Setting up productive relationships with supply partners

One of the most fascinating and potential-laden elements of procurement is the way these departments hinge on relationships and communication as much as they rely on hard data. The supply chain connections that keep companies stocked with goods and materials have a twofold nature, with ongoing negotiations fueling ever-better and more productive contracts and agreements that evolve over time.

The present, data-driven era of business operations doesn't have to signal the death of human collaboration in sourcing. Instead, companies simply have to find ways to fuel their ongoing contracts with insights from their automatic information gathering while not neglecting to speak with their partner organizations. In a time where quick changes in agreements are possible, loyalty and extended partnerships still have purpose and potential value for organizations that seek them out.

Strategic partnerships
Companies don't have to think in short-term blips. If organizations procure goods and services from the right partners, they can align their strategies and drive lasting value. Customer Think recently published a conversation between Blue Ocean Contact Centers' Mike Hasler and St. Michael's Hospital sourcing executive Peter Longo which delved into the complex relationships within the supply chain, as well as the strategic benefits that can come from optimizing these agreements.
Longo suggested, for instance, that when vetting new vendors, companies should make sure the chosen organizations have unique benefits within their spaces. Suppliers that can easily differentiate themselves and add value over time are more potentially useful than those that offer slightly better pricing in the near-term but aren't as distinctive.

Great suppliers are committed problem-solvers, according to Longo. Instead of just being dictated to, these firms come to the table with suggestions and ideas about how they can work better with buyers in the future. Vendors that deal with issues and problems head-on have an edge on those that are simply concerned with getting up to baseline standards. True collaboration over time can bring lasting value to both parties, and such relationships are available if companies seek them out.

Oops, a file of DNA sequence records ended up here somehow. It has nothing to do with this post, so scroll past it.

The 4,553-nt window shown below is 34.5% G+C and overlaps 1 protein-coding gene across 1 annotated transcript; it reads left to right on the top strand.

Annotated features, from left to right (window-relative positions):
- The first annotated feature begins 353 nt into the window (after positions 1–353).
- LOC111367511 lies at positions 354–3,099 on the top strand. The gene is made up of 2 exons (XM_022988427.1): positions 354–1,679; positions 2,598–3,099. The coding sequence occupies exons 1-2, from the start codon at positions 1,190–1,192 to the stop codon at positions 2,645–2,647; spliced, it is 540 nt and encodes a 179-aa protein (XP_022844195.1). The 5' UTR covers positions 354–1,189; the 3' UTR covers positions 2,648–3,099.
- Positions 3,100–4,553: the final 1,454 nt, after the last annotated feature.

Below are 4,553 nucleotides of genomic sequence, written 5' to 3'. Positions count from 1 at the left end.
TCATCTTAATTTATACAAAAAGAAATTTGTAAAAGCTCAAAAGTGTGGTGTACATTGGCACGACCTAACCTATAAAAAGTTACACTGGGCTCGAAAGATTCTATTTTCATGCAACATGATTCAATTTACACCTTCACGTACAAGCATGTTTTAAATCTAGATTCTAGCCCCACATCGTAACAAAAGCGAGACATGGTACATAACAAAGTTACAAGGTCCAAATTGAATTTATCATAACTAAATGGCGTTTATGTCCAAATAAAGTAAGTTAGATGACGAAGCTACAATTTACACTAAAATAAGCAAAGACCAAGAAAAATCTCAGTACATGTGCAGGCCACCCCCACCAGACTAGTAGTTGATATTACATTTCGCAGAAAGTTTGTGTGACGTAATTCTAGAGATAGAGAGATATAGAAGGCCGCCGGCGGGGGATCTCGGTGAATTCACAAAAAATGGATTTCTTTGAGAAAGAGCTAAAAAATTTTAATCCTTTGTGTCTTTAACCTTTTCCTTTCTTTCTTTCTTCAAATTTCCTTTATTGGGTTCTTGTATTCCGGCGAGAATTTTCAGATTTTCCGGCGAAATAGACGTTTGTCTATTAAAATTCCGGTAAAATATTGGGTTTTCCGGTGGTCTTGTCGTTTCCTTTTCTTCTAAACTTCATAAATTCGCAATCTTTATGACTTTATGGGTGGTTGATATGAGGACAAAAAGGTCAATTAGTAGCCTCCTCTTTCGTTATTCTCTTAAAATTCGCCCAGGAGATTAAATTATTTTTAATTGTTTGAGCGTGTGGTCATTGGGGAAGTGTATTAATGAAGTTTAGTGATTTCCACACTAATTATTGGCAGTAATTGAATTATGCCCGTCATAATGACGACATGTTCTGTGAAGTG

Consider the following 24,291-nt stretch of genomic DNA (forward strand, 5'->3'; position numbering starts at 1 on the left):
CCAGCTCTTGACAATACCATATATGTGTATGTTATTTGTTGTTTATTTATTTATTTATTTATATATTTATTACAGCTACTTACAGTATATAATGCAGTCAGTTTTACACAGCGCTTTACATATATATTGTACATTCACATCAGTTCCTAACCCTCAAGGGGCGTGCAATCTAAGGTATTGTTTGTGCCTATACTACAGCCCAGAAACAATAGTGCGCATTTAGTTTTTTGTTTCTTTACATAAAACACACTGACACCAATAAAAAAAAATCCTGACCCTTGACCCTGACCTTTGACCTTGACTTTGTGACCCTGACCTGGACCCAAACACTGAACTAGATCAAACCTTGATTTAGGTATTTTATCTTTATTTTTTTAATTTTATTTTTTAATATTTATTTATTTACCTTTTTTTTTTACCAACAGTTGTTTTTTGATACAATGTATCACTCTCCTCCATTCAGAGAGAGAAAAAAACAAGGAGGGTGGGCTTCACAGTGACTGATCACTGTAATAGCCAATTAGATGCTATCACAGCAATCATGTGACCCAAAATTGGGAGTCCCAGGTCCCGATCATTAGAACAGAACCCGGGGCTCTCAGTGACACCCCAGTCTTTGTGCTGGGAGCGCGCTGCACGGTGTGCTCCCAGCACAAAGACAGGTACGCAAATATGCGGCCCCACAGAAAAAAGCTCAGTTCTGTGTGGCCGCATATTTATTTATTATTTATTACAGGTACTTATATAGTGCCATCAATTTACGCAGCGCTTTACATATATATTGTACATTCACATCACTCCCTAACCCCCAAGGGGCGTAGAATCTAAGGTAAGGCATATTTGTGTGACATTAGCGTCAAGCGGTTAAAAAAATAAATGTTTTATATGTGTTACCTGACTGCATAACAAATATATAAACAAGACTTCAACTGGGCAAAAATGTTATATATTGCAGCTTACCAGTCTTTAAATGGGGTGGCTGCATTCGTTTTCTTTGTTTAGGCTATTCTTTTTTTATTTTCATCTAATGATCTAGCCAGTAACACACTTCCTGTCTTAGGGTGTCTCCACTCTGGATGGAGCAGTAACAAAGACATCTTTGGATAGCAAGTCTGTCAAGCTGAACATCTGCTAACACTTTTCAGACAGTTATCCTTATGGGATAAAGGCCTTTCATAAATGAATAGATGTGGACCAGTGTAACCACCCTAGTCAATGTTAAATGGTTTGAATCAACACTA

A businessman whose computer monitor reads "sharing."Big progress can come from collaboration.
Collaboration equals innovation
Businesses seeking to revolutionize their markets need especially close ties to their supplier communities. After all, these organizations are hoping to accomplish feats that haven't been achieved before, and may be asking a lot of their partners. Strategic alignment in such situations is essential. Supply Chain Dive contributor Swarna Rao of The Smart Cube suggested that when supply chain partners collaborate over a long period of time, the firms are more attuned to one another, and when customized needs come up, they'll be easier to address.

Furthermore, companies that optimize their collaboration with external partners may find the benefits have also improved their internal operations. Rao stated that multiple departments within companies must become part of the same team to deal with suppliers on innovative products. Those sections may find it easier to communicate with one another, aligning their goals and strengthening communication channels. The project will move ahead with both inside and outside teams pushing for the same innovative goals.

While it's possible to change supply chain partners quickly today, there are advantages for those that take time to deepen arrangements.
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